Both fighters were swinging for the fences throughout the contest as it was a close fight with much more offense than defense.  With the victory, Lamonakis (6-0, 1 KO) kept her undefeated record intact, while Woodard (4-5-1, 3 KOs) falls to below .500 with the loss. – Daniel Mercurio



 

Kielczewski Defeats Lester

Junior lightweight Ryan Kielczewski (11-0, 2 KOs), also known as the “Polish Prince,” remained unbeaten by relentlessly beating Detroit native James Lester (9-6, 4 KOs) en route to an eight round unanimous decision. Scores of the bout in favor of Kielczewski were 79-70 twice and 80-69.

 In round two the fighters exchanged volatile hooks and tight jabs. Kielczewski hit Lester square in the nose at the end the round, which brought the crowd to its feet.

Then, midway into the third, the explosion: Kielczewski swung literally for thirty seconds straight, backing Lester into a corner and causing him to sway his head in circles to dodge most of the punches.

 At first it worked for Lester, as he seemed to know every swing that was coming, until the fourth, when the Polish Prince backed him into that same corner and landed solid uppercuts.

Kielczewski seemed to be hitting a punching bag for the first half of the fight, as Lester didn’t seem to flinch at the plethora of punches he was taking.

Finally, in the sixth, Lester willingly fell to one knee, returned to his feet, and then kneeled down once again. By the seventh, Lester was on one knee for a third time, when referee Michael Marvell told him the next one would be his last.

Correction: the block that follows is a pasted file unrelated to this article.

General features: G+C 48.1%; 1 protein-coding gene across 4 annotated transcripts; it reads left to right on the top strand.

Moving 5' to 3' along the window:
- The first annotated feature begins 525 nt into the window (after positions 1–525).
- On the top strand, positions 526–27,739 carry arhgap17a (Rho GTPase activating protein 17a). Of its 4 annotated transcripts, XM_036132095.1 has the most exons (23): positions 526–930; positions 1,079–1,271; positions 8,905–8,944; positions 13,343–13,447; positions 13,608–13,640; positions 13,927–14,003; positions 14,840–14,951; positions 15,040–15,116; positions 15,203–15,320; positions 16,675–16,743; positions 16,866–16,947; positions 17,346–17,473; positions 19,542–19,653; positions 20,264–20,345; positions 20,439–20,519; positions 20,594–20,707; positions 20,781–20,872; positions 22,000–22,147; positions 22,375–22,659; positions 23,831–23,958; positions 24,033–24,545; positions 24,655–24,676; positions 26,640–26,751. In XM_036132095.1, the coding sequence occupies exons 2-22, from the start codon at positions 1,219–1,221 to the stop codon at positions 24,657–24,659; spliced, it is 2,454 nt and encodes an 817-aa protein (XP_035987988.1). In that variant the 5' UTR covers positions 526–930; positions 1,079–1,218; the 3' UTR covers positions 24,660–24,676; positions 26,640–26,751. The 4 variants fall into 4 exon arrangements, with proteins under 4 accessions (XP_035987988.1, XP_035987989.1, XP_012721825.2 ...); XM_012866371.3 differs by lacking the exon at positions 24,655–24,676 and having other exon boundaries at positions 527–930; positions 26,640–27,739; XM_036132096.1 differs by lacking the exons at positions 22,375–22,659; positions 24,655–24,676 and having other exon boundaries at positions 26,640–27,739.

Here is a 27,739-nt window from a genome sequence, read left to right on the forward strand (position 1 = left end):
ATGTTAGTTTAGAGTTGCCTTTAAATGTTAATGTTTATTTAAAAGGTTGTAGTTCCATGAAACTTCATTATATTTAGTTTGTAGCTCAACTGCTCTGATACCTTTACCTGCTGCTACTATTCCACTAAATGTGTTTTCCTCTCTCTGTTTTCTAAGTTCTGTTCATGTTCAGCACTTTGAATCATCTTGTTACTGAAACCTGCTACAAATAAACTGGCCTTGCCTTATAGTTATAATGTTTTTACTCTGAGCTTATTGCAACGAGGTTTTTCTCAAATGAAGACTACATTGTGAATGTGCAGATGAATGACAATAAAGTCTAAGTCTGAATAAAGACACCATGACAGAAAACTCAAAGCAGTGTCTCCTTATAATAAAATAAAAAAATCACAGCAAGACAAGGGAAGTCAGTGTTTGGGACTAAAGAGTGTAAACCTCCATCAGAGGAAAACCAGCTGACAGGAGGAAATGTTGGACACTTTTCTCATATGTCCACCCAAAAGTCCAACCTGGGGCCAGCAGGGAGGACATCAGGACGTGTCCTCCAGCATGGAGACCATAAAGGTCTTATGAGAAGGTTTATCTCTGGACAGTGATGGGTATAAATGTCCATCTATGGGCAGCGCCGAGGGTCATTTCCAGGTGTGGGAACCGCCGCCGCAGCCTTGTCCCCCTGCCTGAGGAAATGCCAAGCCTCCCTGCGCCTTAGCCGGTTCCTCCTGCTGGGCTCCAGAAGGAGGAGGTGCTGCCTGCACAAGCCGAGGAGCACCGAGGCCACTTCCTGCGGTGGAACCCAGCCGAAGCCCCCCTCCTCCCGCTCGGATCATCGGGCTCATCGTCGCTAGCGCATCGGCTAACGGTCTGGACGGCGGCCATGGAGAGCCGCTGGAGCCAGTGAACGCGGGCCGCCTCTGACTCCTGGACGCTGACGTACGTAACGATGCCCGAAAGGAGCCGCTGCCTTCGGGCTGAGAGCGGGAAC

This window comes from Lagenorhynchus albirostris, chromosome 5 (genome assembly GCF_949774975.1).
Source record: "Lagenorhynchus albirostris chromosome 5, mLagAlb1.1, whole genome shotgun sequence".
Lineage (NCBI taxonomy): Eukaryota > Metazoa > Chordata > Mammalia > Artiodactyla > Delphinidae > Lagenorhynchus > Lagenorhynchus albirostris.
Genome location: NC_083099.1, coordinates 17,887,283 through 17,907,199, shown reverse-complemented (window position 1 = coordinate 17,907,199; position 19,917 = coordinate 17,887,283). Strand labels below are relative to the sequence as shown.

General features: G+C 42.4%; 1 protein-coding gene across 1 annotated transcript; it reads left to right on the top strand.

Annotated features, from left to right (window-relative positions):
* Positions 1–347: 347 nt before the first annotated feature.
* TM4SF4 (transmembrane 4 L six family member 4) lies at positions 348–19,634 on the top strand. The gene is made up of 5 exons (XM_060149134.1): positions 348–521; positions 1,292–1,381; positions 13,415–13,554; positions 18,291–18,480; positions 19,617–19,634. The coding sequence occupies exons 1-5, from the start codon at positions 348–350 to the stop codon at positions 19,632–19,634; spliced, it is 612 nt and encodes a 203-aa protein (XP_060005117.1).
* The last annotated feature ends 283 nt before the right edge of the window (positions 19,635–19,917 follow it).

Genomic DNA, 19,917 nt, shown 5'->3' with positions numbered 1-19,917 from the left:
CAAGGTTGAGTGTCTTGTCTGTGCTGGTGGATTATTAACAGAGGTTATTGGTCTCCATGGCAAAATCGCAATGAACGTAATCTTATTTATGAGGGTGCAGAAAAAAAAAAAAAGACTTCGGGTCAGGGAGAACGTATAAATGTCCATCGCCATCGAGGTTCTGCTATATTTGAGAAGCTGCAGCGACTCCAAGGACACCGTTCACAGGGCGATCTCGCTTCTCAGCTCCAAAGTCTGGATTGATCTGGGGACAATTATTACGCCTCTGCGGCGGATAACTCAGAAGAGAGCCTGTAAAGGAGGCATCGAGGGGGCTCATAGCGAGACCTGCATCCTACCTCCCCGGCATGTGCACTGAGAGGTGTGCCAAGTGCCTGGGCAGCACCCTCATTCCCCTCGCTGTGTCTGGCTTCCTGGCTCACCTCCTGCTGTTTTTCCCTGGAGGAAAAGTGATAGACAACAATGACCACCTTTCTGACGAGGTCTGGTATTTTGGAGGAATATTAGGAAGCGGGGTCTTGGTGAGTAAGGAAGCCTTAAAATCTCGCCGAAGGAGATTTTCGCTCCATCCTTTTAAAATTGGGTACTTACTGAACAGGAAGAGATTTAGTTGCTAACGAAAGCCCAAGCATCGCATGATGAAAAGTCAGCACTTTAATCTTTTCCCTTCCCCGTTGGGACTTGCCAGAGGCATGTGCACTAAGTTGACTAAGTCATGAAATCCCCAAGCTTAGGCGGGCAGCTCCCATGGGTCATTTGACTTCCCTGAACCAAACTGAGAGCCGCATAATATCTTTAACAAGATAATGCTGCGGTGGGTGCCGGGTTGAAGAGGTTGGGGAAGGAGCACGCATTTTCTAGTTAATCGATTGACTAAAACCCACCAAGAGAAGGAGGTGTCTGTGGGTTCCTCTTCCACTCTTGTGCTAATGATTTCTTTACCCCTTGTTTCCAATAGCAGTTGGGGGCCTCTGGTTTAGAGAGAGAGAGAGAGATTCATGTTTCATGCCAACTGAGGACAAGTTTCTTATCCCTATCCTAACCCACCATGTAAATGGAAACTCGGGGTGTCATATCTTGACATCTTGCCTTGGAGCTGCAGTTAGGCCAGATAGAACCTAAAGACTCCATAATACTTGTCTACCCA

Kielczewski then attacked Lester’s body, pushing him into the corner for a third time, as the eighth round was another Kielczewski-dominated round, sealing his eleventh career victory. Lester hung on a thread throughout the night, and a tough one at that, though it wasn’t enough, as Kielczewski took home the victory. – Daniel Mercurio



   

Medina and Former World Champion Alcine Battle to Draw

Former WBA light middleweight champion, Quebec’s Joachim Alcine (32-2-1, 19 KOs), coming off of a 13 month layoff following his 2010 loss to Alfredo Angulo, battled Quincy, MA’s native Jose Medina (14-9-3, 6 KOs) to a eight round draw. Scores of the bout were 78-75 for Alcine, 78-74 for Medina and 76-76 even. For Medina this has to be the biggest draw of his professional career, while Alcine cited ring rust as the reason for the decision.

Alcine began in the first round landing his jab and working to find his distance on Medina, however neither fighter did much in the opening round. 

Medina began to press the action in round two and never looked back throughout the entire fight as he constantly kept the pressure on Alcine.  Afterwards Medina said to the media, “Knowing that he has been around the game for a while, and knowing that he is a former world champion, being the younger fighter I knew that I had to keep the pressure on him and that is what I was able to do.”

As Alcine continued to fire punches, Medina was right there standing toe to toe with his adversary as they traded hooks and straights to the body and head, each countering the other, as if it were a chess match.

It appeared initially as though Alcine was standing by waiting for the right opportunity to look for the knockout, but the opportunity did not come until the fourth round.  Alcine landed a huge overhand right hook on Medina that had him stunned against the ropes and almost on the canvas, however Medina was able to recover quickly and clinch Alcine in order to buy some time to regain his footing.  When asked if he was hurt in the fourth round, Medina said, “It kind of shook me a little bit. I was able to recover quickly.  That is why we get in sparring situations to learn how to recover from taking a punch and I felt that I recovered pretty well.”

Since Alcine was unable to capitalize on that opportunity in round four, he did not get another chance in the fight to land a punch like that on the pressuring Medina.  The Quincy, MA native Medina continued to press the action even into the later rounds of the fight.

Alcine was technical in his approach to battling Medina.  Alcine showed signs that his power was still there as he landed solid hard body shots on Medina and had him backed into the ropes several times during the bout as well.